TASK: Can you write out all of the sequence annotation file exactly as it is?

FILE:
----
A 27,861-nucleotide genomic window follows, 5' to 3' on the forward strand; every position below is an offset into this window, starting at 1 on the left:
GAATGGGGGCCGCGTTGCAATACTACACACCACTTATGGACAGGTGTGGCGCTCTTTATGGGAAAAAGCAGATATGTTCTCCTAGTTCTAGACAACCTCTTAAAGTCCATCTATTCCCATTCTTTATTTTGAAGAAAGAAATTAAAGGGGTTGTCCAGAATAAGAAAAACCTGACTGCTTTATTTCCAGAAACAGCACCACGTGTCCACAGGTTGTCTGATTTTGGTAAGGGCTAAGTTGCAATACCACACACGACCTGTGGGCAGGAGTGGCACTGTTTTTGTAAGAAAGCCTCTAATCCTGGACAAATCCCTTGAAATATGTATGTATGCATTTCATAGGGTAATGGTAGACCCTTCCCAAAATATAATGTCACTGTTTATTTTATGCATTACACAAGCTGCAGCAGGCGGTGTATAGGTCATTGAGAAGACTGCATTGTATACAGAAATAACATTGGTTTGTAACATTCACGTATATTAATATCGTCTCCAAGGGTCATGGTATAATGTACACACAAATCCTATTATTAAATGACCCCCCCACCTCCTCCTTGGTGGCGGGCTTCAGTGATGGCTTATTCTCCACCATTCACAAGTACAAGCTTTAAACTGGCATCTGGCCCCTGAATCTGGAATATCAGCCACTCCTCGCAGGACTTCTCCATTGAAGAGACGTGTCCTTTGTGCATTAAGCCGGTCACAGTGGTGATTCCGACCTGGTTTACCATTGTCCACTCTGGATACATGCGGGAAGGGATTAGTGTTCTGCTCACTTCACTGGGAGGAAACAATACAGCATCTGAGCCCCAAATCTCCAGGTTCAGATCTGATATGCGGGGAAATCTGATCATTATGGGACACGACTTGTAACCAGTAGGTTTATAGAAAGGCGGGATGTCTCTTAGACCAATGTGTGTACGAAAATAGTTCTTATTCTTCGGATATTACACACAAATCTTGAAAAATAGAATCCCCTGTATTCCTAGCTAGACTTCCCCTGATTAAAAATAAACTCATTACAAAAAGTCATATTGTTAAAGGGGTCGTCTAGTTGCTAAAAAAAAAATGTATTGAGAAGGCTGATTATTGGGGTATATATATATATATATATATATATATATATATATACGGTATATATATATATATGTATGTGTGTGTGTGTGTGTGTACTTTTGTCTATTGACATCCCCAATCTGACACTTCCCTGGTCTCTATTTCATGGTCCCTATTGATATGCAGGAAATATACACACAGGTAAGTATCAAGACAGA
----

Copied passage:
A 27,861-nucleotide genomic window follows, 5' to 3' on the forward strand; every position below is an offset into this window, starting at 1 on the left:
GAATGGGGGCCGCGTTGCAATACTACACACCACTTATGGACAGGTGTGGCGCTCTTTATGGGAAAAAGCAGATATGTTCTCCTAGTTCTAGACAACCTCTTAAAGTCCATCTATTCCCATTCTTTATTTTGAAGAAAGAAATTAAAGGGGTTGTCCAGAATAAGAAAAACCTGACTGCTTTATTTCCAGAAACAGCACCACGTGTCCACAGGTTGTCTGATTTTGGTAAGGGCTAAGTTGCAATACCACACACGACCTGTGGGCAGGAGTGGCACTGTTTTTGTAAGAAAGCCTCTAATCCTGGACAAATCCCTTGAAATATGTATGTATGCATTTCATAGGGTAATGGTAGACCCTTCCCAAAATATAATGTCACTGTTTATTTTATGCATTACACAAGCTGCAGCAGGCGGTGTATAGGTCATTGAGAAGACTGCATTGTATACAGAAATAACATTGGTTTGTAACATTCACGTATATTAATATCGTCTCCAAGGGTCATGGTATAATGTACACACAAATCCTATTATTAAATGACCCCCCCACCTCCTCCTTGGTGGCGGGCTTCAGTGATGGCTTATTCTCCACCATTCACAAGTACAAGCTTTAAACTGGCATCTGGCCCCTGAATCTGGAATATCAGCCACTCCTCGCAGGACTTCTCCATTGAAGAGACGTGTCCTTTGTGCATTAAGCCGGTCACAGTGGTGATTCCGACCTGGTTTACCATTGTCCACTCTGGATACATGCGGGAAGGGATTAGTGTTCTGCTCACTTCACTGGGAGGAAACAATACAGCATCTGAGCCCCAAATCTCCAGGTTCAGATCTGATATGCGGGGAAATCTGATCATTATGGGACACGACTTGTAACCAGTAGGTTTATAGAAAGGCGGGATGTCTCTTAGACCAATGTGTGTACGAAAATAGTTCTTATTCTTCGGATATTACACACAAATCTTGAAAAATAGAATCCCCTGTATTCCTAGCTAGACTTCCCCTGATTAAAAATAAACTCATTACAAAAAGTCATATTGTTAAAGGGGTCGTCTAGTTGCTAAAAAAAAAATGTATTGAGAAGGCTGATTATTGGGGTATATATATATATATATATATATATATATATATATACGGTATATATATATATATGTATGTGTGTGTGTGTGTGTGTACTTTTGTCTATTGACATCCCCAATCTGACACTTCCCTGGTCTCTATTTCATGGTCCCTATTGATATGCAGGAAATATACACACAGGTAAGTATCAAGACAGA